A pharmaceutical firm on Wednesday closed its account with the Arkansas Department of Correction in response to the department’s recent statement that it planned to use drugs purchased from the company in executions.
New Jersey-based West-Ward Pharmaceuticals told Department of Correction officials of its decision Wednesday morning, department spokeswoman Shea Wilson said.
West-Ward did not immediately return a call Wednesday seeking comment, but its London-based parent company, Hikma Pharmaceuticals, said in a statement Wednesday that it decided to act after learning of Arkansas’ plans to execute prisoners using the company’s phenobarbital.
"Phenobarbital is the world’s most widely used anti-convulsant," the company said in the statement. "Hikma strongly objects to the use of any of its products in capital punishment. The company is putting in place concrete steps to restrict the supply of its products for unintended uses. It has ceased the direct sale of injectable phenobarbital to U.S. departments of corrections and will work directly with its distribution partners to add restrictions for unintended use to its distribution contracts."
The Department of Correction purchased 25 vials of phenobarbital and 25 vials of lorazepam, a sedative, from West-Ward Pharmaceuticals last month. Department officials said last month they planned to use the drugs in executions.
The amount of the drugs the department has in its possession would be enough to carry out several executions, Wilson said Wednesday. She said the lorazepam would be used to relax prisoners before they receive a lethal injection of phenobarbital.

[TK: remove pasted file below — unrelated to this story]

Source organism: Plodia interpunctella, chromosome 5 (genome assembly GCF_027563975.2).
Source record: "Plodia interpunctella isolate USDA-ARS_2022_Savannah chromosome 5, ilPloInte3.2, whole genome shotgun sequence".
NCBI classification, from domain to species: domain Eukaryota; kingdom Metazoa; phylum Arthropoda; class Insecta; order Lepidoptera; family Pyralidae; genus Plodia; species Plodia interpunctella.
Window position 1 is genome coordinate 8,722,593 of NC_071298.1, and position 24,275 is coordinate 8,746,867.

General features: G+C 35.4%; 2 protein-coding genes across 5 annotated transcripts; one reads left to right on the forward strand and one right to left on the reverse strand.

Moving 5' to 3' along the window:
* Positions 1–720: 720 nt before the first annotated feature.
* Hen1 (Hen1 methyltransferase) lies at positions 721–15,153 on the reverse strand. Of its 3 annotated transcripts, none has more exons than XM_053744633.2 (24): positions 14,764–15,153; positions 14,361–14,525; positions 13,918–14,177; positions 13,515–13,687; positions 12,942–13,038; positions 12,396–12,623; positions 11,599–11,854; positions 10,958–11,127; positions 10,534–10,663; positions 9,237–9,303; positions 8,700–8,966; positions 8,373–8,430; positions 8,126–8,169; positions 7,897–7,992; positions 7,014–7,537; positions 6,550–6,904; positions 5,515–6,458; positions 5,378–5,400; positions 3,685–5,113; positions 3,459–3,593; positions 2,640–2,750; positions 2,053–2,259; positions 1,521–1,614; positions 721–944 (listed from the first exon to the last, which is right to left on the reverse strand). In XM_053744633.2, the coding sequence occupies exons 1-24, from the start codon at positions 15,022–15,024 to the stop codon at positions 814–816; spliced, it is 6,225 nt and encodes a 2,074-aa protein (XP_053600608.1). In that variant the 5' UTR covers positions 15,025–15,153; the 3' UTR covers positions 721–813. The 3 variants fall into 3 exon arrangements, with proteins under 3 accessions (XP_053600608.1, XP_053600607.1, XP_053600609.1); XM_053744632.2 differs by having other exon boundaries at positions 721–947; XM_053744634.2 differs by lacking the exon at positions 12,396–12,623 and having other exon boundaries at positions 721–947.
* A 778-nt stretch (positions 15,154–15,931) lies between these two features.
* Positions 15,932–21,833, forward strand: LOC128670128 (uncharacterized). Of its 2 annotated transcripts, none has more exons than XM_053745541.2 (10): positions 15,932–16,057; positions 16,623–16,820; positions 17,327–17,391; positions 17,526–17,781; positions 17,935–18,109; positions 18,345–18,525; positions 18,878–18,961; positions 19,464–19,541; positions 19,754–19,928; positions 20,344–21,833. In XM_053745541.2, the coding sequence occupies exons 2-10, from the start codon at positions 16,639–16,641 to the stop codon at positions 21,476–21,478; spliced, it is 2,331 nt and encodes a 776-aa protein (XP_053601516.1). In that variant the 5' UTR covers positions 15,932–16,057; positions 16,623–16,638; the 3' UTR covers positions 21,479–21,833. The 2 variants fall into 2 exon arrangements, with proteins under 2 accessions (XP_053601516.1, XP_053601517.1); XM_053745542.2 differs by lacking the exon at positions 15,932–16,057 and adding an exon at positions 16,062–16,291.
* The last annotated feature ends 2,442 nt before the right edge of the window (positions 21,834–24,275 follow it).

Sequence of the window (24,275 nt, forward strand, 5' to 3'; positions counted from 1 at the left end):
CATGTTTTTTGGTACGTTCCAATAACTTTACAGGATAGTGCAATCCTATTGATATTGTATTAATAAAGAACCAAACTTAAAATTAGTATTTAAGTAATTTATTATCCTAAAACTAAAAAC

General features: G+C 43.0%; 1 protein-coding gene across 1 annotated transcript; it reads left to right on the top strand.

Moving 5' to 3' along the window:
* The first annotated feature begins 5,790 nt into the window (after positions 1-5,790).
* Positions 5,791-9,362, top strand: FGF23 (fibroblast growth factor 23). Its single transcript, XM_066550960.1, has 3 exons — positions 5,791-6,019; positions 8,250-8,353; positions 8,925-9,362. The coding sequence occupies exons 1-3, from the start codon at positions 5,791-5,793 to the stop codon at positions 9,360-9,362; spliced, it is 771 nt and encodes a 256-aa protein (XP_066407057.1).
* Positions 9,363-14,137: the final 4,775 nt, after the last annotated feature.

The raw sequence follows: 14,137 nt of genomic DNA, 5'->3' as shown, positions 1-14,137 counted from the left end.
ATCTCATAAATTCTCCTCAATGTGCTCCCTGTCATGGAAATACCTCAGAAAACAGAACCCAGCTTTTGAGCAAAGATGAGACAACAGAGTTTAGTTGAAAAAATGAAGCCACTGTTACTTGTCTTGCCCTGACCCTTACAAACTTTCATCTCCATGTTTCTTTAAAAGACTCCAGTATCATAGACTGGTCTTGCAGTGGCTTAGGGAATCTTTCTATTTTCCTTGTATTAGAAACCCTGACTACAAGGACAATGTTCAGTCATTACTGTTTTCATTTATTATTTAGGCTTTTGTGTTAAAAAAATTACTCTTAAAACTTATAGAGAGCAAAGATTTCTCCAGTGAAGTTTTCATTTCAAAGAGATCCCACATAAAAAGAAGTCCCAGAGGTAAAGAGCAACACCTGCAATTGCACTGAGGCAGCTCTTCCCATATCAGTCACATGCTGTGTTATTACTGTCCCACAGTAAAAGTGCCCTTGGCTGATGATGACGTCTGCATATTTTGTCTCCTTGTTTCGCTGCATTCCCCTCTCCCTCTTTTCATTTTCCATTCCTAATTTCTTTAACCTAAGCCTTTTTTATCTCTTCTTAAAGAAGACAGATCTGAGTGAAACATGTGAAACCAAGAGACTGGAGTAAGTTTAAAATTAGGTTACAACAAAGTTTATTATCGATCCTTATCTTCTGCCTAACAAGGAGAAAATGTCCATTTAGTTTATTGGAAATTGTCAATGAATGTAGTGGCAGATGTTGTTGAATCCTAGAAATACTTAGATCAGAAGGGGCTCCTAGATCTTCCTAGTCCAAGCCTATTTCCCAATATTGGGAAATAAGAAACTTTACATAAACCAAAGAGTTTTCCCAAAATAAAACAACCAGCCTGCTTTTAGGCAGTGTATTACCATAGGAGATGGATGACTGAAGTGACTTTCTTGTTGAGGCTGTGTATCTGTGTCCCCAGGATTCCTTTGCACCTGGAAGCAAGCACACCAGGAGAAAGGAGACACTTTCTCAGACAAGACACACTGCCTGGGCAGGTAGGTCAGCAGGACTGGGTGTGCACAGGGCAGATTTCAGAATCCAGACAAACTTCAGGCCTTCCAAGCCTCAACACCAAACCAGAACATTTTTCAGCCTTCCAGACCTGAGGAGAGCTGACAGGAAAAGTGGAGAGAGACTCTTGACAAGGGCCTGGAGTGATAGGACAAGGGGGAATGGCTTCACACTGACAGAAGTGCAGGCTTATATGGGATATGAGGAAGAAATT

No other state has used phenobarbital in executions. Six condemned prisoners in Arkansas have filed a lawsuit challenging a new state law that permits the use of phenobarbital in executions, alleging that the drug could cause agonizing pain, cause executions to take hours and possibly leave prisoners alive but severely and permanently injured.
The law, enacted this year, is a response to a 2012 state Supreme Court ruling that struck down a 2009 state law governing lethal-injection procedures. The court said the 2009 law gave too much discretion to the director of the state Department of Correction, in violation of the constitutional doctrine of separation of powers.
Matt DeCample, a spokesman for Gov. Mike Beebe, said Wednesday it was too soon to say whether the state would seek another supplier for the drugs. He said the governor’s office would consult with the state attorney general’s office and correction officials and "see where we go from there."
No execution dates currently are set for any Arkansas inmates.